The buckeye is the nut of the Ohio state tree, a round, brown nut with a white center. The actual nut is highly toxic and causes paralysis, but you can make and eat buckeyes made from chocolate and peanut butter. The buckeye candy is essentially a ball of peanut butter and sugar dipped in chocolate, leaving a circle of peanut butter at the top free of chocolate. The sweet treat can be stored for about two weeks at room temperature, but you can freeze them to preserve them for several months if you don't eat them first.
Place the buckeyes on a tray lined with wax paper immediately after dipping them in chocolate. Space them close together but without any sides touching. Allow about half an hour for the chocolate to set. If the buckeyes are pre-made, set them on the tray just as you would with fresh-dipped candies, but skip the setting period.
Set the tray in the freezer for about one hour until the candies are frozen solid. Remove the tray from the freezer.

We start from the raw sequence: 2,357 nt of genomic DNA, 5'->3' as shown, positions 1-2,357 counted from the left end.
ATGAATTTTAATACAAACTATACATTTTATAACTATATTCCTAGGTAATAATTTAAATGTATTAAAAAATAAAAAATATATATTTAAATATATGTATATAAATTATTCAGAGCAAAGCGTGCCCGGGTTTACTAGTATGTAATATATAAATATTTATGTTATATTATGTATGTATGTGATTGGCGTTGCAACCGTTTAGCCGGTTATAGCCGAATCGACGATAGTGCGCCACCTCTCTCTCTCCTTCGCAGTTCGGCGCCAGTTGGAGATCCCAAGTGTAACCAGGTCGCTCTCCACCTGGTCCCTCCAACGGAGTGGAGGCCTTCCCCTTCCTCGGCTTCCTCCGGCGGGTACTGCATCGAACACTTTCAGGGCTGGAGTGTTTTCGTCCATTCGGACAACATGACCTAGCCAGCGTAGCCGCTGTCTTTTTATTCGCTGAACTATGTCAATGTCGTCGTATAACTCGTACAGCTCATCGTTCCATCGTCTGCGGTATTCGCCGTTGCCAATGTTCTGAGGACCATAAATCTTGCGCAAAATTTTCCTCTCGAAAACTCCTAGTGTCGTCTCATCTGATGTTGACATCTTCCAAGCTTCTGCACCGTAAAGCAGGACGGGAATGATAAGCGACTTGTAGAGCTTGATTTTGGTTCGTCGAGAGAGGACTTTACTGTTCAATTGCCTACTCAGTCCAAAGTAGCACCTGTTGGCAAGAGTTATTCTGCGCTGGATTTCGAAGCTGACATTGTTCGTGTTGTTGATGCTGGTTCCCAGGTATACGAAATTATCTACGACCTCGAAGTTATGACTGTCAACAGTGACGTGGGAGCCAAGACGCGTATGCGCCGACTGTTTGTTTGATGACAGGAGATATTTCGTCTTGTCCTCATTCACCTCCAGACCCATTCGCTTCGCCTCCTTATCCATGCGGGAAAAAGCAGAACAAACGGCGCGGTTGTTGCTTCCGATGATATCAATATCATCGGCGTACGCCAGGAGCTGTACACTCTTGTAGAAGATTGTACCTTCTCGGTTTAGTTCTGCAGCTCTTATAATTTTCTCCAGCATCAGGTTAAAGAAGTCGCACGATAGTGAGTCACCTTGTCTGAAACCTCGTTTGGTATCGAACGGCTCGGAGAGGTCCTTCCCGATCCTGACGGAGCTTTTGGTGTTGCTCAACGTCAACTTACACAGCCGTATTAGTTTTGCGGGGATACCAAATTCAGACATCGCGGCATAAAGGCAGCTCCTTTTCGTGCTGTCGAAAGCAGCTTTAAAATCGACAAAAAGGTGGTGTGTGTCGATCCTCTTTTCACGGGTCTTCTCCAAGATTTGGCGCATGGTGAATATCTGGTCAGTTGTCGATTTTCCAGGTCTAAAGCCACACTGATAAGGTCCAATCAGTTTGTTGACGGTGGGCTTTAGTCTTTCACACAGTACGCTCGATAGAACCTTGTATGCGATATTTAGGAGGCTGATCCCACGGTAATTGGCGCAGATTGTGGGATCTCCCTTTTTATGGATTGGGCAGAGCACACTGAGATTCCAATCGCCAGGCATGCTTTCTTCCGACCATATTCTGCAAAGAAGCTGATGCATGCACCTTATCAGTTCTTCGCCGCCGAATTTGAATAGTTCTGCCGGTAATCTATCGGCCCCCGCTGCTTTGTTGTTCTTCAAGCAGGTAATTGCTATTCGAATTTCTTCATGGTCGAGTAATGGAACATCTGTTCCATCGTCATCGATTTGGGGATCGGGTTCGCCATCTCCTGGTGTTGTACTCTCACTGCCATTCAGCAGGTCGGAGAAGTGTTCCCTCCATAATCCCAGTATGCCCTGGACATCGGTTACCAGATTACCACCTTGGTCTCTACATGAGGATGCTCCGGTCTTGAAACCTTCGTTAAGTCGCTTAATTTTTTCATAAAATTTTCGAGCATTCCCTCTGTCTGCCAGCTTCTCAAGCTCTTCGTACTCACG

Transfer the buckeye candies from the tray to a freezer storage bag, leaving about an inch or two of headspace between the top of the buckeyes and the bag's seal. Alternatively, you can arrange them in layers in an air-tight storage container.
Seal the container or bag tightly, removing as much air from inside the bag as possible. While this doesn't require a vacuum seal, you can achieve a similar seal with a simple straw. Seal the bag most of the way, leaving only enough space unsealed to insert the straw. Suck out the air through the straw, pull the straw out quickly and seal the bag closed. Store in the freezer for up to 12 months.
Unseal the bag and remove individual buckeyes from the bag as needed. Reseal the bag tightly to continuing storing the remaining buckeyes.
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- When you freeze the buckeyes before placing them in the bag, they stay separated and hold their shape in storage. If you added room temperature buckeyes to the bag, the soft chocolate sides might stick together, and they can lose their round shape.
A former cake decorator and competitive horticulturist, Amelia Allonsy is most at home in the kitchen or with her hands in the dirt. She received her Bachelor's degree from West Virginia University. Her work has been published in the San Francisco Chronicle and on other websites.